As offended as I’d been, the worst part was trying to explain the incident to my kids. When I called my wife to tell her what had happened, she was on her way home from the Black History Month event, and my son heard her end of the conversation. Right away, he wanted to know whether I’d been arrested. My 4-year-old daughter couldn’t understand why a police officer would “hurt Daddy’s feelings.” I didn’t want to make my children fear the police. I also wasn’t ready to talk to them about stop-and-frisk policies, or the value judgments people put on race.
Until that moment, skin colors had been little more than adjectives to my kids. Some members of our family have bronze or latte skin; others are caramel-colored or dark brown. Our eldest and “lightest-skinned” daughter had at times matter-of-factly described her brother and me as “brown” and herself as “white.” But that night, my wife made it painfully simple. “We are black,” she explained. “All of us.”
After getting legal advice from my neighbor and my wife, I ruled out any immediate action. In fact, I was hesitant to impulsively share my story with anyone I knew, let alone my media friends at ESPN or The New York Times. I hoped to have a meaningful, productive conversation with West Hartford leaders—something that might be hard to achieve if my story turned into a high-profile controversy. Instead, I asked my neighbor to help me arrange a meeting with the West Hartford officials. When I arrived at Town Hall, I was flanked by my neighbor and my wife. They came as supporters, but it helped that they were also attorneys.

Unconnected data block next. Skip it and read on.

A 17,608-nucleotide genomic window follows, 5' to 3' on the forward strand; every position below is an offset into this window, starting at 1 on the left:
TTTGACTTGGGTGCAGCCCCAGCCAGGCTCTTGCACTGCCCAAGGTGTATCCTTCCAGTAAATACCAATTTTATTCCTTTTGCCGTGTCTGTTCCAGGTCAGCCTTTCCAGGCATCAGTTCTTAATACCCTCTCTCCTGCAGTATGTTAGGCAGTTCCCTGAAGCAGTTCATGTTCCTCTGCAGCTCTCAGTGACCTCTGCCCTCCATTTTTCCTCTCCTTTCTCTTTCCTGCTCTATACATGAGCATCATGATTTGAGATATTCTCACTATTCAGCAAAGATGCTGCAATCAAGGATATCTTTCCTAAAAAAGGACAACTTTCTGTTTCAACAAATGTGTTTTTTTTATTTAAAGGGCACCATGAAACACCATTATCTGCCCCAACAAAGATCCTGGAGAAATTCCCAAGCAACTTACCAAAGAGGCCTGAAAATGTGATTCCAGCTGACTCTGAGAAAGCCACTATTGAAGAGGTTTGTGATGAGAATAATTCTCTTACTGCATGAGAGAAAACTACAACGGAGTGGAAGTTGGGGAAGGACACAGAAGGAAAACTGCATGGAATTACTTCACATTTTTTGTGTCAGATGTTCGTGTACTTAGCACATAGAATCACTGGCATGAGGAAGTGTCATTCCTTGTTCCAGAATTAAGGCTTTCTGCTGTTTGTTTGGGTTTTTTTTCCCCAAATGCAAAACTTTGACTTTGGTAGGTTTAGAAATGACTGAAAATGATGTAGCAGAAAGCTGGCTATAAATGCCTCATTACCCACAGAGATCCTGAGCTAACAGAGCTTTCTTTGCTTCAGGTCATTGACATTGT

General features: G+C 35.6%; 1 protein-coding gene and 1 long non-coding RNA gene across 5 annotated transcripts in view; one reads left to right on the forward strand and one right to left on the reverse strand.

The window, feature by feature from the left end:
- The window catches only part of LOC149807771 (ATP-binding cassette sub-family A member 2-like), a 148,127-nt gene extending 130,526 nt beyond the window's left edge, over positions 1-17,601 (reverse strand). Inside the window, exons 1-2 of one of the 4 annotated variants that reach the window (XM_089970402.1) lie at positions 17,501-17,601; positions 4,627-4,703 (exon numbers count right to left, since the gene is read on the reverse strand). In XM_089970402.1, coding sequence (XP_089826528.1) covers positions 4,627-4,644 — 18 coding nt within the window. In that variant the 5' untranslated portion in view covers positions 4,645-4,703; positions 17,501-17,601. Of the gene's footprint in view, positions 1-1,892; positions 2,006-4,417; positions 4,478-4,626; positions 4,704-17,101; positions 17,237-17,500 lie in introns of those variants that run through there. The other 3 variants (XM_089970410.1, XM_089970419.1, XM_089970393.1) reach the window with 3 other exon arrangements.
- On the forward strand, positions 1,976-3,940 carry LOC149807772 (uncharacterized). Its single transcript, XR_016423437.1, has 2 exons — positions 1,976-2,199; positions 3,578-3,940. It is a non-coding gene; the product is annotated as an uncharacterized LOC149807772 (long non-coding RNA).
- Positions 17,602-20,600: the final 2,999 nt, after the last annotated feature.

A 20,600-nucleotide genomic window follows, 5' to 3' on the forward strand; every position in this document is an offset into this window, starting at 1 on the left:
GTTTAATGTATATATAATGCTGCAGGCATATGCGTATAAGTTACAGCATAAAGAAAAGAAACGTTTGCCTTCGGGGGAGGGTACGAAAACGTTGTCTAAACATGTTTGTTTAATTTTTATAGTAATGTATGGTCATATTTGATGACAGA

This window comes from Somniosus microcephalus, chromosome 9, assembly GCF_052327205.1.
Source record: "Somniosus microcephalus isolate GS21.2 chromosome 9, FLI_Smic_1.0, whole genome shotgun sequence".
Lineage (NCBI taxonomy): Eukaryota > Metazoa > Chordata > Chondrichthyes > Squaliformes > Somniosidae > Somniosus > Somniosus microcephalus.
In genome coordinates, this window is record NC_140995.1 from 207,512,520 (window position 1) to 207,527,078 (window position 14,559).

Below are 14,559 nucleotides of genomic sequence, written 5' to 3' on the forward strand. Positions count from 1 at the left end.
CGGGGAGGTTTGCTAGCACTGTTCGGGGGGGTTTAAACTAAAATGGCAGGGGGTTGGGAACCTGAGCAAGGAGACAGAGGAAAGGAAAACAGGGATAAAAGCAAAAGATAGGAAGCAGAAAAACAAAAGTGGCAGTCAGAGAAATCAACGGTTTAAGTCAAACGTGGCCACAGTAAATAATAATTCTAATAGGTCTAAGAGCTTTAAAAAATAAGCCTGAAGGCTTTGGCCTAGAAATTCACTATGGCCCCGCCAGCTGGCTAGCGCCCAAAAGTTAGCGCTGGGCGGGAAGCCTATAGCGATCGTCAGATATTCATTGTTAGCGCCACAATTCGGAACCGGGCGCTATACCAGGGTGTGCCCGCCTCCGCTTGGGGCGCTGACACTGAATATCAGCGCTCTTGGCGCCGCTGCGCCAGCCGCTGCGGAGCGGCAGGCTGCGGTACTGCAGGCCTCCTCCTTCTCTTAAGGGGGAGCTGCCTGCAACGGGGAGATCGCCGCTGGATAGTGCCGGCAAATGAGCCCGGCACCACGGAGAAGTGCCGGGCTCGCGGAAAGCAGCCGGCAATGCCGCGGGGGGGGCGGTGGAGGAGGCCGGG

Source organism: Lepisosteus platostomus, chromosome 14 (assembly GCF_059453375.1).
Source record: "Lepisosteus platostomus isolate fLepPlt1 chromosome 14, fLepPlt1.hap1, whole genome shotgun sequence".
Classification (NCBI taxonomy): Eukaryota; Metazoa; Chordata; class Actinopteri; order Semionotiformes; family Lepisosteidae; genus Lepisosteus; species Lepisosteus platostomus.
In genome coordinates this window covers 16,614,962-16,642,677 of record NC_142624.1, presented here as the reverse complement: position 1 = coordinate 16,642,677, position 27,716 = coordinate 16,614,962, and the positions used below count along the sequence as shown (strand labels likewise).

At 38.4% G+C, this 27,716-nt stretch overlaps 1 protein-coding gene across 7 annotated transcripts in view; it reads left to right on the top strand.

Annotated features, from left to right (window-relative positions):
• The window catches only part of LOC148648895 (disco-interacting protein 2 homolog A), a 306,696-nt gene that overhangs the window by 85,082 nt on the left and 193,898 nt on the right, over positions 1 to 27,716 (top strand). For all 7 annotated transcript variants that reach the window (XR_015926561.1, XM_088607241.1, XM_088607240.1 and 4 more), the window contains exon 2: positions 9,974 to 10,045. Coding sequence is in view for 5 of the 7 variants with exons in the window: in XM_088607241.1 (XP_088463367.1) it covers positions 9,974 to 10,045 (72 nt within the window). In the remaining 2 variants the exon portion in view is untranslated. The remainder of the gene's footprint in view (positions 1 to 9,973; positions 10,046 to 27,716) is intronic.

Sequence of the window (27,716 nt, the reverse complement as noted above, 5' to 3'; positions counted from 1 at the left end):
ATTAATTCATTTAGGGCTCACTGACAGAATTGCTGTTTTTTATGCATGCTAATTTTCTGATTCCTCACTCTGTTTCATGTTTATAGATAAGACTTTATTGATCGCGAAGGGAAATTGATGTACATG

I soon learned that West Hartford had an ordinance that prohibits door-to-door solicitation. A man whom I allegedly resembled had broken this ordinance. Someone in West Hartford had called the police, and a young officer, believing he was doing his duty, had pursued the complaint to my street. Our block would have been the first stop for the wayward shoveler if he had entered Hartford.
Right away, I noted that the whole thing had been a lot of effort over shoveling. The West Hartford ordinance allowed its residents to call in violations at their own discretion—in effect, letting them decide who belonged in the neighborhood and who did not. That was a problem in itself, but it also put the police in a challenging position. They had to find a way to enforce the problem in a racially neutral way, even if they were receiving complaints only on a small subsection of violators. In my case, the officer had not only spoken to me without respect but had crossed over into a city where West Hartford’s ordinance didn’t even apply.
But as we spoke, I found myself thinking of the people who have to deal with far more extreme versions of racial profiling on a regular basis and don’t have the ability to convene meetings at Town Hall. As an article in the April issue of The Atlantic points out, these practices have “side effects.” They may help police find illegal drugs and guns, but they also disenfranchise untold numbers of people, making them feel like suspects … all of the time.